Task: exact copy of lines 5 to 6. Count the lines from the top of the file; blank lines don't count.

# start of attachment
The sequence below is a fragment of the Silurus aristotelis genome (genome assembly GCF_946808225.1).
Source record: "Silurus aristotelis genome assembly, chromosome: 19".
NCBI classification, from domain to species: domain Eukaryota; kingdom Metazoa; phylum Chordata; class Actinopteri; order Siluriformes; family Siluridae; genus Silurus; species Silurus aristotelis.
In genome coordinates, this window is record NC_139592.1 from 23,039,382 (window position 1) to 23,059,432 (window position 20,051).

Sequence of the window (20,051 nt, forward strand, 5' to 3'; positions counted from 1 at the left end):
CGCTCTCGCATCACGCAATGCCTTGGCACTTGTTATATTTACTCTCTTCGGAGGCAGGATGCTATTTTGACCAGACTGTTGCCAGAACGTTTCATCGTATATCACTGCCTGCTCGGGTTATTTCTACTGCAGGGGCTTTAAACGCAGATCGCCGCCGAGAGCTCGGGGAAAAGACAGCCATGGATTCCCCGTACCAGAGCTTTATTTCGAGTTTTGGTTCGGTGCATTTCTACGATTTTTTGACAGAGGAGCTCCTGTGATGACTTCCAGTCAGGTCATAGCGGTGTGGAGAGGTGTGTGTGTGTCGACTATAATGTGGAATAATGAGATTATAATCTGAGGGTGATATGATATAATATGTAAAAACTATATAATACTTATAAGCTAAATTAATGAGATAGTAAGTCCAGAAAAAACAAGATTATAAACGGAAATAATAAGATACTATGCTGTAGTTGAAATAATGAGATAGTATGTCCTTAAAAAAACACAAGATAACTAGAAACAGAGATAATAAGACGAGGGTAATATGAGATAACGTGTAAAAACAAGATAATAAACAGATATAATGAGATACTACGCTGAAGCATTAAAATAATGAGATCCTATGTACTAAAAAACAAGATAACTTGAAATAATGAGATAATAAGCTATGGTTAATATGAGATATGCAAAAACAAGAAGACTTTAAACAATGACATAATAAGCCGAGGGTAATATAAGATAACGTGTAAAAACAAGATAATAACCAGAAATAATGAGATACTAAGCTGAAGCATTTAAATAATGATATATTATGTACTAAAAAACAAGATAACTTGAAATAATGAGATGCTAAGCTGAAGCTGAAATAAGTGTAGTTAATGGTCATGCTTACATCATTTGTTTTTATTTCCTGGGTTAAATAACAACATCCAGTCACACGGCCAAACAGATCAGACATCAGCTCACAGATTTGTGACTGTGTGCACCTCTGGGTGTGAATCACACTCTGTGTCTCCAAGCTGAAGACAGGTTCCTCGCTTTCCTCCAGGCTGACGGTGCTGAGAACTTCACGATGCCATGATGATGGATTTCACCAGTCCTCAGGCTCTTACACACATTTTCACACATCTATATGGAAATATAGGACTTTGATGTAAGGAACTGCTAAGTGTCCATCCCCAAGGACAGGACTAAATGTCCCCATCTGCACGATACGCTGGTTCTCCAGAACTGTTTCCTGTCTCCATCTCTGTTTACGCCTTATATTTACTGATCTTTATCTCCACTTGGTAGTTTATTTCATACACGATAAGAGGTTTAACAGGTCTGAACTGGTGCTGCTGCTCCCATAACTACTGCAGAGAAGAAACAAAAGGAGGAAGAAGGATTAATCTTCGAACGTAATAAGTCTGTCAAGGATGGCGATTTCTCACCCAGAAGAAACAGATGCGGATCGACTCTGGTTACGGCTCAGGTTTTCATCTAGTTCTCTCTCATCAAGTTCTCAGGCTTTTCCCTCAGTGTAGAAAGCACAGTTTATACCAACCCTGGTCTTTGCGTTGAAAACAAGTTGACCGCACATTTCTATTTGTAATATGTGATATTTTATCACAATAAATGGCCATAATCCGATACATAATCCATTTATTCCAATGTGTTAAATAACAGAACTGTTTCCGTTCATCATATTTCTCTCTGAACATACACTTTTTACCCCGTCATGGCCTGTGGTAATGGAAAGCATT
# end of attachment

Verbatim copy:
Sequence of the window (20,051 nt, forward strand, 5' to 3'; positions counted from 1 at the left end):
CGCTCTCGCATCACGCAATGCCTTGGCACTTGTTATATTTACTCTCTTCGGAGGCAGGATGCTATTTTGACCAGACTGTTGCCAGAACGTTTCATCGTATATCACTGCCTGCTCGGGTTATTTCTACTGCAGGGGCTTTAAACGCAGATCGCCGCCGAGAGCTCGGGGAAAAGACAGCCATGGATTCCCCGTACCAGAGCTTTATTTCGAGTTTTGGTTCGGTGCATTTCTACGATTTTTTGACAGAGGAGCTCCTGTGATGACTTCCAGTCAGGTCATAGCGGTGTGGAGAGGTGTGTGTGTGTCGACTATAATGTGGAATAATGAGATTATAATCTGAGGGTGATATGATATAATATGTAAAAACTATATAATACTTATAAGCTAAATTAATGAGATAGTAAGTCCAGAAAAAACAAGATTATAAACGGAAATAATAAGATACTATGCTGTAGTTGAAATAATGAGATAGTATGTCCTTAAAAAAACACAAGATAACTAGAAACAGAGATAATAAGACGAGGGTAATATGAGATAACGTGTAAAAACAAGATAATAAACAGATATAATGAGATACTACGCTGAAGCATTAAAATAATGAGATCCTATGTACTAAAAAACAAGATAACTTGAAATAATGAGATAATAAGCTATGGTTAATATGAGATATGCAAAAACAAGAAGACTTTAAACAATGACATAATAAGCCGAGGGTAATATAAGATAACGTGTAAAAACAAGATAATAACCAGAAATAATGAGATACTAAGCTGAAGCATTTAAATAATGATATATTATGTACTAAAAAACAAGATAACTTGAAATAATGAGATGCTAAGCTGAAGCTGAAATAAGTGTAGTTAATGGTCATGCTTACATCATTTGTTTTTATTTCCTGGGTTAAATAACAACATCCAGTCACACGGCCAAACAGATCAGACATCAGCTCACAGATTTGTGACTGTGTGCACCTCTGGGTGTGAATCACACTCTGTGTCTCCAAGCTGAAGACAGGTTCCTCGCTTTCCTCCAGGCTGACGGTGCTGAGAACTTCACGATGCCATGATGATGGATTTCACCAGTCCTCAGGCTCTTACACACATTTTCACACATCTATATGGAAATATAGGACTTTGATGTAAGGAACTGCTAAGTGTCCATCCCCAAGGACAGGACTAAATGTCCCCATCTGCACGATACGCTGGTTCTCCAGAACTGTTTCCTGTCTCCATCTCTGTTTACGCCTTATATTTACTGATCTTTATCTCCACTTGGTAGTTTATTTCATACACGATAAGAGGTTTAACAGGTCTGAACTGGTGCTGCTGCTCCCATAACTACTGCAGAGAAGAAACAAAAGGAGGAAGAAGGATTAATCTTCGAACGTAATAAGTCTGTCAAGGATGGCGATTTCTCACCCAGAAGAAACAGATGCGGATCGACTCTGGTTACGGCTCAGGTTTTCATCTAGTTCTCTCTCATCAAGTTCTCAGGCTTTTCCCTCAGTGTAGAAAGCACAGTTTATACCAACCCTGGTCTTTGCGTTGAAAACAAGTTGACCGCACATTTCTATTTGTAATATGTGATATTTTATCACAATAAATGGCCATAATCCGATACATAATCCATTTATTCCAATGTGTTAAATAACAGAACTGTTTCCGTTCATCATATTTCTCTCTGAACATACACTTTTTACCCCGTCATGGCCTGTGGTAATGGAAAGCATT